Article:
[-empyre-] Speaking of Fake...

Mark Marino markcmarino at gmail.com
Sun Jun 18 03:19:37 AEST 2017

OMG, Alex,

Your post sent a chill up my spine.

Yes, yes, you know that my pedagogy and critical/art practice is heavily
inspired by your own. And I love #100hardtruths! I had not scene it. What a
beautiful and challenging creation on a platform (scalar) on which you have
been a principal pioneer! I'm going to add it to the Reading List for the

I've got a few reactions to comments you made. (not in any particular order)

 inevitable macho weaponization built upon the cascade of all of our little
internet truths

(This isn't nec. where you were headed, but triggered a reflection on
gendered behavior._
I think there is something masculinist in my response to these matters, as
the tradition of satire draws upon a certain break in communication empathy
that is historically been associated with cis males.  Not trying to get
essentialist here, just thinking through why it seems that men in
particular seem to gravitate toward the satirical response.

I highlight the satirical (in response to your comment on humor) because it
was ONLY in the realm of the satirical that I felt truly safe to discuss
Fake News.  I had the pleasure of chatting with Edgar Arceneaux about his
Museum of Black Lies at the Main (beta) and some people came up afterwards
to ask questions.  Soon I found myself being asked to offer a positive
straight version of media literacy in the face of Fake News -- one teachers
could use in schools.   At every turn, I found myself, like the Fake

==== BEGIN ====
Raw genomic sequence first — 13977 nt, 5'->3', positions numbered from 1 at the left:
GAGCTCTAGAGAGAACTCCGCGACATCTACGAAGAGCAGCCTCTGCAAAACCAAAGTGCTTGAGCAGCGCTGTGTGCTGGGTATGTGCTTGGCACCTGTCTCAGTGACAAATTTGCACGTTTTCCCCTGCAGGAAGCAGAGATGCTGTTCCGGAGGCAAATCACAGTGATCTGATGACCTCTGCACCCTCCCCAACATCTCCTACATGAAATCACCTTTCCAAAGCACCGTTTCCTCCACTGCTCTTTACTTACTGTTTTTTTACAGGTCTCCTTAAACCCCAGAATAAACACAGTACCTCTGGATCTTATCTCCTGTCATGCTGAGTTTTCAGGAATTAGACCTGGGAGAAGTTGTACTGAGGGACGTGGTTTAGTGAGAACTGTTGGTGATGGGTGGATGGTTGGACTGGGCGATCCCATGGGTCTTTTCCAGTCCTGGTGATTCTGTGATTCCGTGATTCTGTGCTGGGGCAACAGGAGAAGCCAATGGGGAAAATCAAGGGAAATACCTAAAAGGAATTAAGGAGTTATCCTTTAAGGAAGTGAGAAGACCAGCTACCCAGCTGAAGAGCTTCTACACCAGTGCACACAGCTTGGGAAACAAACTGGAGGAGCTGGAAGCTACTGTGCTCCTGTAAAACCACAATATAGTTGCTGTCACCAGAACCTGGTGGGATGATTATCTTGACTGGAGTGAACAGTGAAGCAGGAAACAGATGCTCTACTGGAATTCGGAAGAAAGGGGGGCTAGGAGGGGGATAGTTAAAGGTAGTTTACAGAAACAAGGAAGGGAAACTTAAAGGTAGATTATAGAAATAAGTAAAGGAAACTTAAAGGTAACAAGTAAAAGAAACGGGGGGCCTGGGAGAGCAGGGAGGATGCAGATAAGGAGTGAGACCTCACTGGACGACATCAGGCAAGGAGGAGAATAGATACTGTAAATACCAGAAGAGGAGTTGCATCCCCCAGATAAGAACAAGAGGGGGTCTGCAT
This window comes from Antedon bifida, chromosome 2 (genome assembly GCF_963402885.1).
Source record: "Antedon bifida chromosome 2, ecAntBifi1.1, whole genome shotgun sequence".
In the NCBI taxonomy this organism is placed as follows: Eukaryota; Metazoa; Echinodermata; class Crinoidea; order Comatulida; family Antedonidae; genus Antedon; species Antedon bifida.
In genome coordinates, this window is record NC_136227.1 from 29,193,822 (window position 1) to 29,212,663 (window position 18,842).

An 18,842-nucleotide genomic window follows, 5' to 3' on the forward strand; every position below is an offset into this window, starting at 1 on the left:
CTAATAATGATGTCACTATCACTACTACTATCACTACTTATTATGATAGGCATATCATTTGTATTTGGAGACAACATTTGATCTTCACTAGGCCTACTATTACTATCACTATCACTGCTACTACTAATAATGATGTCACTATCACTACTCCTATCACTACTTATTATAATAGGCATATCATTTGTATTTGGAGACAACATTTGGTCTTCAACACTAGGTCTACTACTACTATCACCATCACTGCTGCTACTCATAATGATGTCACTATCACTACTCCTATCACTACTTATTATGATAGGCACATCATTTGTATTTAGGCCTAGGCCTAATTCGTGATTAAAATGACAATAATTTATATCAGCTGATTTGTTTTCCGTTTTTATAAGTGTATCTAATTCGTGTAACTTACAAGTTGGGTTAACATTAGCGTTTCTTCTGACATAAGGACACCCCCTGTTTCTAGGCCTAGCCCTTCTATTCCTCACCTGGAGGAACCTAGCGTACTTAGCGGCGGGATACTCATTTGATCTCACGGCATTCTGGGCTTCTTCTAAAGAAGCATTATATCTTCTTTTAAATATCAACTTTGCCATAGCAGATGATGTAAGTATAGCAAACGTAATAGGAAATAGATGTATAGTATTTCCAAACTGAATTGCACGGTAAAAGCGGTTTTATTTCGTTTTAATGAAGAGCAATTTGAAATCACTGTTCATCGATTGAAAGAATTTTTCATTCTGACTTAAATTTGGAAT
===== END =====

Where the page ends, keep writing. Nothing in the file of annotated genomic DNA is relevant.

Newser-in-Chief, having to backpedal, apologize, redefine, retract, clarify.

Satire, in this project, allowed Talan and me (although I can't speak for
him without access to his Twitter account) to thread the needle through
criticism and witticisms, being the drunken gadflies that we are rather
than becoming the pedant. Such satirical cooking contribute to the soup of
nonsense from which flat fake news emerges, but I think it does more than
that -- because it demands that the reader recognize the play of discourse
at every turn -- and stop asking for people to just start speaking true
again (as if this was ever the case).

More importantly, in this moment, I think we need to be nimble.  And satire
gives us a nimbleness, if not overly drawn into cynicism.  It's not the
only response (please, keep marching, everyone!). But in discourse on Fake
News it is a very capable response which, as I hope these projects and
courses prove, can be critically constructive.  Of course, it won't be to
everyone's taste.

And... to take up your larger point.  We may need to go offline. Or need to
be planning/conspiring/communing/coalescing offline as well.

Rob Wittig and I have meditated quite a bit on the money our art makes for
the Internet giants (c.f., I work for the Web http://robwit.net/iwfw/), if
we can talk through projects, which I think we must!).

I look forward to the continuing conversation on AND offline!

- Mark
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